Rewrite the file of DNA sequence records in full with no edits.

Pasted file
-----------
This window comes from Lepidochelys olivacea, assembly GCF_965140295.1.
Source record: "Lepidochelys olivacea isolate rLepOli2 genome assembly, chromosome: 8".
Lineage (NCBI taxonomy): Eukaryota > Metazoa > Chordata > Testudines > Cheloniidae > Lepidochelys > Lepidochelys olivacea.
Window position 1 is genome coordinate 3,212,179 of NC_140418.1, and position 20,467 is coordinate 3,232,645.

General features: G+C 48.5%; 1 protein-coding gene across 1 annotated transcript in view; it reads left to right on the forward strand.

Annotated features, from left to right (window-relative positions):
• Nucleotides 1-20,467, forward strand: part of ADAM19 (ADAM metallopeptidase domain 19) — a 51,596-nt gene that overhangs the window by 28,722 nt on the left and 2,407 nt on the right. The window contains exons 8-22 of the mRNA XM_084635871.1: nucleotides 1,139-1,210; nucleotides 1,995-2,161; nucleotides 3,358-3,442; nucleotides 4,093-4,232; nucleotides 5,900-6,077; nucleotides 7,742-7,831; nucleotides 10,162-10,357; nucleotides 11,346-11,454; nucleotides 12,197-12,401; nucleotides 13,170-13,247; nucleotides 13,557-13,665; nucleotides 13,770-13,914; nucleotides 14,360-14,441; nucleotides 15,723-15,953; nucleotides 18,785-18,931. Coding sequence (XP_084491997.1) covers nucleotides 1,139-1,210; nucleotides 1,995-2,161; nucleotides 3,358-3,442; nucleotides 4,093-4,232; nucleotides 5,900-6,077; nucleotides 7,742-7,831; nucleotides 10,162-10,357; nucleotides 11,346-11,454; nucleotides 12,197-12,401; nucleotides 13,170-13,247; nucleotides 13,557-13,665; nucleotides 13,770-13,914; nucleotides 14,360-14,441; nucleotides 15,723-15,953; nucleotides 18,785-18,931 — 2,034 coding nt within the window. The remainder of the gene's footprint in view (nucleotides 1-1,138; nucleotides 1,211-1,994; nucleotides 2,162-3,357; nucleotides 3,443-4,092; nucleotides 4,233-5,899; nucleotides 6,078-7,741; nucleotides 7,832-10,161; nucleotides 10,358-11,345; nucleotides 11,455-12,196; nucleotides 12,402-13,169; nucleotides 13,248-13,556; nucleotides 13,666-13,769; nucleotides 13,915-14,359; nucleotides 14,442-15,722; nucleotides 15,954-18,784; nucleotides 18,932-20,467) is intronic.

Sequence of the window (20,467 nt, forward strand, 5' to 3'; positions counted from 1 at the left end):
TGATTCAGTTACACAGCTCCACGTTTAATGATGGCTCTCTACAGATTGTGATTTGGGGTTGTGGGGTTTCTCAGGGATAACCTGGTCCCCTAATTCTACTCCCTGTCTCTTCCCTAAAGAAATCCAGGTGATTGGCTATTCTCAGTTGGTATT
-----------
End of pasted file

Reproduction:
This window comes from Lepidochelys olivacea, assembly GCF_965140295.1.
Source record: "Lepidochelys olivacea isolate rLepOli2 genome assembly, chromosome: 8".
Lineage (NCBI taxonomy): Eukaryota > Metazoa > Chordata > Testudines > Cheloniidae > Lepidochelys > Lepidochelys olivacea.
Window position 1 is genome coordinate 3,212,179 of NC_140418.1, and position 20,467 is coordinate 3,232,645.

General features: G+C 48.5%; 1 protein-coding gene across 1 annotated transcript in view; it reads left to right on the forward strand.

Annotated features, from left to right (window-relative positions):
• Nucleotides 1-20,467, forward strand: part of ADAM19 (ADAM metallopeptidase domain 19) — a 51,596-nt gene that overhangs the window by 28,722 nt on the left and 2,407 nt on the right. The window contains exons 8-22 of the mRNA XM_084635871.1: nucleotides 1,139-1,210; nucleotides 1,995-2,161; nucleotides 3,358-3,442; nucleotides 4,093-4,232; nucleotides 5,900-6,077; nucleotides 7,742-7,831; nucleotides 10,162-10,357; nucleotides 11,346-11,454; nucleotides 12,197-12,401; nucleotides 13,170-13,247; nucleotides 13,557-13,665; nucleotides 13,770-13,914; nucleotides 14,360-14,441; nucleotides 15,723-15,953; nucleotides 18,785-18,931. Coding sequence (XP_084491997.1) covers nucleotides 1,139-1,210; nucleotides 1,995-2,161; nucleotides 3,358-3,442; nucleotides 4,093-4,232; nucleotides 5,900-6,077; nucleotides 7,742-7,831; nucleotides 10,162-10,357; nucleotides 11,346-11,454; nucleotides 12,197-12,401; nucleotides 13,170-13,247; nucleotides 13,557-13,665; nucleotides 13,770-13,914; nucleotides 14,360-14,441; nucleotides 15,723-15,953; nucleotides 18,785-18,931 — 2,034 coding nt within the window. The remainder of the gene's footprint in view (nucleotides 1-1,138; nucleotides 1,211-1,994; nucleotides 2,162-3,357; nucleotides 3,443-4,092; nucleotides 4,233-5,899; nucleotides 6,078-7,741; nucleotides 7,832-10,161; nucleotides 10,358-11,345; nucleotides 11,455-12,196; nucleotides 12,402-13,169; nucleotides 13,248-13,556; nucleotides 13,666-13,769; nucleotides 13,915-14,359; nucleotides 14,442-15,722; nucleotides 15,954-18,784; nucleotides 18,932-20,467) is intronic.

Sequence of the window (20,467 nt, forward strand, 5' to 3'; positions counted from 1 at the left end):
TGATTCAGTTACACAGCTCCACGTTTAATGATGGCTCTCTACAGATTGTGATTTGGGGTTGTGGGGTTTCTCAGGGATAACCTGGTCCCCTAATTCTACTCCCTGTCTCTTCCCTAAAGAAATCCAGGTGATTGGCTATTCTCAGTTGGTATT